Magazine article American Libraries

"You Must Read This": Library Weblogs

Magazine article American Libraries

"You Must Read This": Library Weblogs

Article excerpt

READING LIBRARY-RELATED NEWS ON THE WEB CAN BE MIND-BLOGGINGLY EASY

Have you ever clipped something from the daily paper and tacked it to the staff bulletin board or routed it to colleagues? With the rise of the Internet, do you find yourself sending and receiving e-mail consisting of little more than a URL and a comment such as "Take a look at this!"?

The urge to share interesting and relevant tidbits is natural and healthy; add jargon like "collaborative filtering," and it becomes a noble cause. Over the last two years or so, thousands of people have taken this urge to a new, broader level. With tools to make Web-page building easy and encourage instant updating of pages, these enthusiasts maintain sites that can range anywhere from public diaries to focused citations in narrow fields. These sites are called Weblogs or "blogs," and the act of maintaining a Weblog is called "blogging." Some participants see blogging as a movement, others as a new medium, still others as a neat new tool.

Weblogs show wild variation in looks, methodology, and underlying software, but they have one thing in common: Weblogs always appear in reverse chronological order. Today's (or this week's) links and comments are at the beginning, followed by as many earlier days' entries as the blogger chooses to show.

When a new medium or way to communicate appears, innovative librarians will use it. Jessamyn West, the Rarin' Librarian, began Librarian.net in April 1999. She noted, "I have always been that person who was talking to people saying, 'You have to read this,' and this is my way of sharing." She "was working at a small community college library and noticed while surfing that no one owned librarian.net. This was before the blog explosion, so I grabbed the domain name and it was a few months until I found the perfect thing to do with it."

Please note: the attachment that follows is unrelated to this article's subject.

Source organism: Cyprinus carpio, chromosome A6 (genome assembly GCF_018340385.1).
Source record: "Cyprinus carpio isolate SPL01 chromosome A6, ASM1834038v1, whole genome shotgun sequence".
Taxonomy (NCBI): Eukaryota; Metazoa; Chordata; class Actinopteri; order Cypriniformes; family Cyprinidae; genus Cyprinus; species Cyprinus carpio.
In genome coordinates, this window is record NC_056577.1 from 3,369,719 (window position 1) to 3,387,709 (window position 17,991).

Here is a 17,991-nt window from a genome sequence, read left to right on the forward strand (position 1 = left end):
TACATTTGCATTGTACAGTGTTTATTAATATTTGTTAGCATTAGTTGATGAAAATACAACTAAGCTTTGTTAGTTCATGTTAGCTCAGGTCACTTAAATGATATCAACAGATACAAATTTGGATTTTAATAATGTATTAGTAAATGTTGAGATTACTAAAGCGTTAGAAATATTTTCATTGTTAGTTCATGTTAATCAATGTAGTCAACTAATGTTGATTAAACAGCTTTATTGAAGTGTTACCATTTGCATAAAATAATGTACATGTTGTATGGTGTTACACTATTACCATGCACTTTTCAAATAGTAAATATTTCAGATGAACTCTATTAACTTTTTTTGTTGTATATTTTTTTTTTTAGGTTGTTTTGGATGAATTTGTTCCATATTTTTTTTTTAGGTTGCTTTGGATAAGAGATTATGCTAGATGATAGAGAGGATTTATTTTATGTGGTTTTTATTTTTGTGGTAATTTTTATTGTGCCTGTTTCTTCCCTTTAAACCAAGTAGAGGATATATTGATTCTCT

Blogs for 'brarians

West's description shows one effective form of blogging and its benefits: "I use it as a scratch pad for putting links I like about libraries. (It started as a place to collect all those 'Sex in the Stacks' and tattooed librarian links.) It seemed to fill a niche for some sort of online alt.library.culture scene. It's pretty small--three or four links a day, updated three or four times a week--but it makes it easy for people to browse at work." Most links at this site appear within a one-sentence comment, so you can check a day's postings in a few seconds--and there's a search engine to gather earlier links.

LISNews may represent the other extreme of library-related Weblogs in terms of form and complexity. Begun by Blake Carver in November 1999, LISNews features full-paragraph descriptions of linked stories with decorative icons, off-the-wall categories, and internal links leading to expanded commentary and e-mail forms for readers to provide their own comments. Librarians involved with Linux and open-source software will immediately recognize the inspiration for LISNews. As Carver says, "I started it because I love Slashdot.org, and I thought there should be something like that for librarians." I won't even attempt to explain Slashdot.org--that's the site name, one of the most active and argumentative discussion areas on the Web; you enter at your own risk.

When you sample a few library-related Weblogs, you'll find remarkable variety and ingenuity. While young and new-breed librarians may be most evident, they're not alone. Peter Scott, who has maintained vital lists and directories for library Internet activities for years, began the crisp Library News Daily Weblog in October 2000, "to keep librarians informed of interesting news items, databases, services, etc.--and to continue testing blogging." Anna Belle Leiserson of Vanderbilt Law Library, long active in the profession within acquisitions and collection development, translated an acquisitions news service to AcqWebLog in late May 1999. She notes: "Blogging is not just for the 20-somethings. …

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